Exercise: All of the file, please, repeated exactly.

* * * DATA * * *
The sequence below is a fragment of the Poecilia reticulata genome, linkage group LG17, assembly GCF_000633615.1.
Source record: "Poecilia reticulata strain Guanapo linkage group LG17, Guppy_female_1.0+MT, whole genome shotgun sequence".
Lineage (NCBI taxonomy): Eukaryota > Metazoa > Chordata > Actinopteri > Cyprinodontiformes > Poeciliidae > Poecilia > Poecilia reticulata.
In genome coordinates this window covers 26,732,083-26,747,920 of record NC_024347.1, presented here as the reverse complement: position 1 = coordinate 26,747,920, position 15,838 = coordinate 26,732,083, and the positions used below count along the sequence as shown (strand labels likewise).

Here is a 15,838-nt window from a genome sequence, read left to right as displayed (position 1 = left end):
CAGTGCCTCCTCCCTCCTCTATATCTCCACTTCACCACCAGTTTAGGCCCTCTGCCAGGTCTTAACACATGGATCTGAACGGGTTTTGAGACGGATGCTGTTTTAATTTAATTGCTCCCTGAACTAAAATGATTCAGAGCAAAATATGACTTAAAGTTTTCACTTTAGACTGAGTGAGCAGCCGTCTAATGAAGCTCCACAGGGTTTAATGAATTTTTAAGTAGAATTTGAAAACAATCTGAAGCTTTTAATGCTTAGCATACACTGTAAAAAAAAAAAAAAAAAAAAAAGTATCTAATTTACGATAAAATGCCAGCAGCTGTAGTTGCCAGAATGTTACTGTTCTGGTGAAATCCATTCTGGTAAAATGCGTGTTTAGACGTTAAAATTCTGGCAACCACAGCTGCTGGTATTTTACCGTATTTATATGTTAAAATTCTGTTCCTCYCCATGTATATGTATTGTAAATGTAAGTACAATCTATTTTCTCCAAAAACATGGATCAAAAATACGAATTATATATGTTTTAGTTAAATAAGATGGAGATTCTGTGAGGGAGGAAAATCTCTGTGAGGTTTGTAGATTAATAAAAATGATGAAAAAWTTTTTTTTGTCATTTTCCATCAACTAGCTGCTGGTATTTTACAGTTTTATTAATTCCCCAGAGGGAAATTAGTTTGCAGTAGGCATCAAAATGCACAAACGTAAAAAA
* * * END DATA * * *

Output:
The sequence below is a fragment of the Poecilia reticulata genome, linkage group LG17, assembly GCF_000633615.1.
Source record: "Poecilia reticulata strain Guanapo linkage group LG17, Guppy_female_1.0+MT, whole genome shotgun sequence".
Lineage (NCBI taxonomy): Eukaryota > Metazoa > Chordata > Actinopteri > Cyprinodontiformes > Poeciliidae > Poecilia > Poecilia reticulata.
In genome coordinates this window covers 26,732,083-26,747,920 of record NC_024347.1, presented here as the reverse complement: position 1 = coordinate 26,747,920, position 15,838 = coordinate 26,732,083, and the positions used below count along the sequence as shown (strand labels likewise).

Here is a 15,838-nt window from a genome sequence, read left to right as displayed (position 1 = left end):
CAGTGCCTCCTCCCTCCTCTATATCTCCACTTCACCACCAGTTTAGGCCCTCTGCCAGGTCTTAACACATGGATCTGAACGGGTTTTGAGACGGATGCTGTTTTAATTTAATTGCTCCCTGAACTAAAATGATTCAGAGCAAAATATGACTTAAAGTTTTCACTTTAGACTGAGTGAGCAGCCGTCTAATGAAGCTCCACAGGGTTTAATGAATTTTTAAGTAGAATTTGAAAACAATCTGAAGCTTTTAATGCTTAGCATACACTGTAAAAAAAAAAAAAAAAAAAAAAGTATCTAATTTACGATAAAATGCCAGCAGCTGTAGTTGCCAGAATGTTACTGTTCTGGTGAAATCCATTCTGGTAAAATGCGTGTTTAGACGTTAAAATTCTGGCAACCACAGCTGCTGGTATTTTACCGTATTTATATGTTAAAATTCTGTTCCTCYCCATGTATATGTATTGTAAATGTAAGTACAATCTATTTTCTCCAAAAACATGGATCAAAAATACGAATTATATATGTTTTAGTTAAATAAGATGGAGATTCTGTGAGGGAGGAAAATCTCTGTGAGGTTTGTAGATTAATAAAAATGATGAAAAAWTTTTTTTTGTCATTTTCCATCAACTAGCTGCTGGTATTTTACAGTTTTATTAATTCCCCAGAGGGAAATTAGTTTGCAGTAGGCATCAAAATGCACAAACGTAAAAAA